Could US-based collection society BMI – which pays out over $1.3 billion to songwriters and music publishers annually – end up being sold to a new owner?
It’s an outcome that’s been thrust into the realm of possibility following the revelation that the licensing org has drafted in Goldman Sachs to take a strategic poke around its business.
The news that BMI (Broadcast Music Inc.) has “hired outside advisors to help us explore strategic opportunities” was revealed within an internal note sent to employees by CEO Mike O’Neill on Friday (March 4) last week, and now obtained by MBW.
Industry sources have subsequently confirmed to us that those “outside advisors” will be hired from Goldman Sachs.
O’Neill’s short note can be read in full below:
I hope you all had a great week. I’m reaching out today with an important and exciting business update for BMI.
As you are all aware, our industry is changing and growing rapidly, and music has never been more valuable. You’ve all seen the news. There is so much happening in our space, and we are in an unprecedented time full of opportunity. It’s important that we evaluate what this could mean for BMI, both now and into the future.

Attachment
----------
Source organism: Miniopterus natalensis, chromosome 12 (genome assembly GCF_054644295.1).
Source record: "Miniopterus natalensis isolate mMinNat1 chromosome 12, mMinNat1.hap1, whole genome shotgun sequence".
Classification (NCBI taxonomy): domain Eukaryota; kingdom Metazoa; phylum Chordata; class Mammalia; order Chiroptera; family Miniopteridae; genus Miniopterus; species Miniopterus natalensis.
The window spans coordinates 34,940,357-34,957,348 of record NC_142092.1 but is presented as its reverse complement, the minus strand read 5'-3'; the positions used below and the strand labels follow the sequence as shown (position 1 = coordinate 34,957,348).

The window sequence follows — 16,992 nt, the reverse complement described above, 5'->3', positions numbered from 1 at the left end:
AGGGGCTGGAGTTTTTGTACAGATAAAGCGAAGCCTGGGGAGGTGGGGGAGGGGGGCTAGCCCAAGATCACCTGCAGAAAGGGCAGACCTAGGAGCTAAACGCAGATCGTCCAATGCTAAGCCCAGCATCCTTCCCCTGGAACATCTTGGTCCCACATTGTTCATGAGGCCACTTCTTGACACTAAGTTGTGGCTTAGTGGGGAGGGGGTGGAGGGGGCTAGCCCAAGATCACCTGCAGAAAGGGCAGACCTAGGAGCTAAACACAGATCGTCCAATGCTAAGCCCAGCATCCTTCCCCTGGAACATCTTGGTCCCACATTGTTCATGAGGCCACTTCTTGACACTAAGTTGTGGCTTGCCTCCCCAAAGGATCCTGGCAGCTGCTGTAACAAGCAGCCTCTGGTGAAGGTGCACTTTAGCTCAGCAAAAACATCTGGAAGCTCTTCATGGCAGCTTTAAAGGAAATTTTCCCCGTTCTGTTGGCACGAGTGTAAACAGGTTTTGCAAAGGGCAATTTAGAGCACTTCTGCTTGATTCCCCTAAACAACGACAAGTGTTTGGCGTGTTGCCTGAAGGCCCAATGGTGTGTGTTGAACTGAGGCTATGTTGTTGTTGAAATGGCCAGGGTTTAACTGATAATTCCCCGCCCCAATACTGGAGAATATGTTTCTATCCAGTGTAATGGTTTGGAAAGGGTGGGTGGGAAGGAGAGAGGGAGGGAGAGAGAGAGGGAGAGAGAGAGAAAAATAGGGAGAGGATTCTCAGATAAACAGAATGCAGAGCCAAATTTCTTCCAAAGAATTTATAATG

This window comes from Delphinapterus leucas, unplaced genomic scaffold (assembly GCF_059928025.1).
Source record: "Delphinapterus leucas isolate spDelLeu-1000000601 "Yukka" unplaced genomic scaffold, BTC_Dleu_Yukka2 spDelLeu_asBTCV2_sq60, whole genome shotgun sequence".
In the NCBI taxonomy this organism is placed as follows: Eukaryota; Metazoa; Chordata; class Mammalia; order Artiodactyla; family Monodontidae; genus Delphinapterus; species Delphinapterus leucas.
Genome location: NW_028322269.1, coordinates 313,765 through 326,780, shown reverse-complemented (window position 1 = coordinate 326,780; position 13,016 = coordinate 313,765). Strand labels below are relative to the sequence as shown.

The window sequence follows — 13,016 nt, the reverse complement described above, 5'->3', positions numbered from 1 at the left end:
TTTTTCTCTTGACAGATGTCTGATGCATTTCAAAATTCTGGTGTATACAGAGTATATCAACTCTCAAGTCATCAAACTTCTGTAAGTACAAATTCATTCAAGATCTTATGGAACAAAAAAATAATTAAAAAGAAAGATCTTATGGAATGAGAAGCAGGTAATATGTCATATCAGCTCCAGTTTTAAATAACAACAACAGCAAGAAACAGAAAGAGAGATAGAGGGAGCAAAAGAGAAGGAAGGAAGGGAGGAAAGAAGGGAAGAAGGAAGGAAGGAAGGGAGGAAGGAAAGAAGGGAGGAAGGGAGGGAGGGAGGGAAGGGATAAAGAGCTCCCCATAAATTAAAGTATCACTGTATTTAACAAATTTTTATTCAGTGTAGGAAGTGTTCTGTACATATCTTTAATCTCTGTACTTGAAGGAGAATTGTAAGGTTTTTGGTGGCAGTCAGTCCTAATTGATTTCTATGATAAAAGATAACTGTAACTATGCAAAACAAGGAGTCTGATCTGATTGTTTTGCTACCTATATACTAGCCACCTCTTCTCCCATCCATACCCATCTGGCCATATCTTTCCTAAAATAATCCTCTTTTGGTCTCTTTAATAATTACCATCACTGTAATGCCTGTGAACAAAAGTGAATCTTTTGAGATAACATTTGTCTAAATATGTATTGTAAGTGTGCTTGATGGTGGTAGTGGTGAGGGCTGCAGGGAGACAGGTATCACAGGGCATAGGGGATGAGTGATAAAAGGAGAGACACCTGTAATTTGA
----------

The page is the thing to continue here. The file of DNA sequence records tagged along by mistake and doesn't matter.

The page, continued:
In order to do that, we have hired outside advisors to help us explore strategic opportunities that could further grow the value of our affiliates’ music and our business.
Growth for our songwriters, composers and publishers has always been our top priority, and we’re excited to explore ways to continue that momentum. While it’s too early to speculate on what might happen, we’re looking at all our options as long as they advance this mission.
“While it’s too early to speculate on what might happen, we’re looking at all our options as long as they advance this mission.”